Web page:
Tesla shares have dive-bombed as much as nine per cent this morning as the electric car maker revealed the largest decline in deliveries in its history.
In the three months to the end of March, Tesla saw car total car deliveries drop just over 30 per cent from 90,996 in the previous quarter to 63,000 in the start of 2019.
Its flagship Model 3, which it first released in 2017 followed by a far cheaper standard model it hopes to break the mass market released last month, failed to meet sales expectations in the first quarter sparking concern among investors.
Model 3 sales in the first quarter came in at 50,900, missing average analyst’ expectations of 51,750 and marking a decline on the previous two quarters.
Despite this Tesla reportedly had 10,600 vehicles in transit at the end of March as sales of the new Model 3 began in Europe and China, more than three times the amount being shipped in the previous quarter.
Its recent launch into new markets is a potential lifeline for the company, which is facing falling demand in the US after federal tax credits for electronic vehicles were cut in half at the start of 2019.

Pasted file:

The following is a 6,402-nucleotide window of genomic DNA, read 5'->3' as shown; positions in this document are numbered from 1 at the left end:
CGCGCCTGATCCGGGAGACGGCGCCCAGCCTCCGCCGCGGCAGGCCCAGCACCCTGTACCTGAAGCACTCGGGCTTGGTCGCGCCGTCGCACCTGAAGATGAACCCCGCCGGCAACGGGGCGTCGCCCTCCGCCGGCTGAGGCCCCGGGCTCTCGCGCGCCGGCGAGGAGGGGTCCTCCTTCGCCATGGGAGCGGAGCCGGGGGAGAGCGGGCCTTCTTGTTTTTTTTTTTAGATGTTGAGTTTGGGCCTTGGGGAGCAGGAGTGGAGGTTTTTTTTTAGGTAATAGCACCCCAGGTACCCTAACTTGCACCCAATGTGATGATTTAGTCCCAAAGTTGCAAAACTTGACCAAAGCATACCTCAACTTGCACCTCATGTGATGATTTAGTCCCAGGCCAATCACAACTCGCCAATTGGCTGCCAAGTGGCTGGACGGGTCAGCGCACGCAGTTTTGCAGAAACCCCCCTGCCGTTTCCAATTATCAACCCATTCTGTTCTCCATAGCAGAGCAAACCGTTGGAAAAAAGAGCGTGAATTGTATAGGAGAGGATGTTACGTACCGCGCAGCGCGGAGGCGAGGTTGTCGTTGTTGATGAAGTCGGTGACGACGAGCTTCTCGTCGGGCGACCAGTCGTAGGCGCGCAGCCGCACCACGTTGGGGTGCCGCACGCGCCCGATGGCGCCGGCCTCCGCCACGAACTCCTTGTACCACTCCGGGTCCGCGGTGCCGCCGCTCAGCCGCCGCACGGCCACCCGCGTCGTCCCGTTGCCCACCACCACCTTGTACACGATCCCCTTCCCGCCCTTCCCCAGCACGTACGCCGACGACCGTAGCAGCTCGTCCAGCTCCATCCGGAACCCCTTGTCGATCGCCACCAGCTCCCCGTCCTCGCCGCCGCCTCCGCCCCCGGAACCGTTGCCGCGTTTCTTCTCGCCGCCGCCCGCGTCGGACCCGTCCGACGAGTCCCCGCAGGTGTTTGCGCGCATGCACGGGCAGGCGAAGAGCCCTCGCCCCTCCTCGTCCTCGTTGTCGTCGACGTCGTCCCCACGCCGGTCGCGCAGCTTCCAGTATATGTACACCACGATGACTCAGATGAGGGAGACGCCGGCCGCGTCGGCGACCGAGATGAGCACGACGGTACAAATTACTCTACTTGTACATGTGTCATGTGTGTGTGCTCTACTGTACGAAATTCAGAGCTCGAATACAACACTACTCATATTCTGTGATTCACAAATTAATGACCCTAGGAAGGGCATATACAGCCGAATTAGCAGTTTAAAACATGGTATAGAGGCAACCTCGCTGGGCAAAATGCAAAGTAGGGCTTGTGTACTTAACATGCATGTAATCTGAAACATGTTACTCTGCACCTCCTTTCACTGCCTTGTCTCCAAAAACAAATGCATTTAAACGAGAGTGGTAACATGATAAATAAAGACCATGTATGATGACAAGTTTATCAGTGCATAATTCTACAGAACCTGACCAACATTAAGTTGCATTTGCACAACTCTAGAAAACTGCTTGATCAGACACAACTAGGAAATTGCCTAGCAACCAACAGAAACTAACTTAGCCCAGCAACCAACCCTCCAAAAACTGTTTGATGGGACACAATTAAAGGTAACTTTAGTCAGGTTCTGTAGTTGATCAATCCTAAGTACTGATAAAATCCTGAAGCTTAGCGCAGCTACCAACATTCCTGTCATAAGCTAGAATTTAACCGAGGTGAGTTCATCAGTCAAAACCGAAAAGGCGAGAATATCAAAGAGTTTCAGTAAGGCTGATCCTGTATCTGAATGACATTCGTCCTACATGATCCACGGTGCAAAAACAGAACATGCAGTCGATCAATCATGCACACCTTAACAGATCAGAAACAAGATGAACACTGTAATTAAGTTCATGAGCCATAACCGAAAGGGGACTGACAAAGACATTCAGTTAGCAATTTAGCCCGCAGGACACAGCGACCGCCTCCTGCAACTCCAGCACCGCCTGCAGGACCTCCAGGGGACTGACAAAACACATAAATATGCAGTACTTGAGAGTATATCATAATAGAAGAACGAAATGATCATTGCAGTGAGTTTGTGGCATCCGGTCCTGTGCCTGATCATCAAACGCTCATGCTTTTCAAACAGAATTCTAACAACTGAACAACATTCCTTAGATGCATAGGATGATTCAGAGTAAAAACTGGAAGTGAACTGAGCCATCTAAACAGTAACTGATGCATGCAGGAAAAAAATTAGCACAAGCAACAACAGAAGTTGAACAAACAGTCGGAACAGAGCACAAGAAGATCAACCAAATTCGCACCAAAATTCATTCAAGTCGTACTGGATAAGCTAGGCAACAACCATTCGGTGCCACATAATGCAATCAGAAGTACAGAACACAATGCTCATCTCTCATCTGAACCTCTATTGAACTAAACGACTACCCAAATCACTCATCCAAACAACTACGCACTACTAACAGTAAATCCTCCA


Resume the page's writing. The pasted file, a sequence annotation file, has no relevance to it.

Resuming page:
Tesla has also stood firm on its forecast outlook for 2019, remaining unchanged at between 360,000 and 400,000, suggesting demand is still high.
This follows an announcement at the start of March in which Tesla said it would be shutting all of its stores and move sales entirely online, in order to keep the costs of its new Model 3 as low as possible, and reduce the price of other models by six per cent.
Just over a week later, after around $8 billion had been wiped of the company’s market value, Tesla made a dramatic U-turn stating that half of its stores would now remain open and the prices of its cars would be reduced by three per cent instead of six.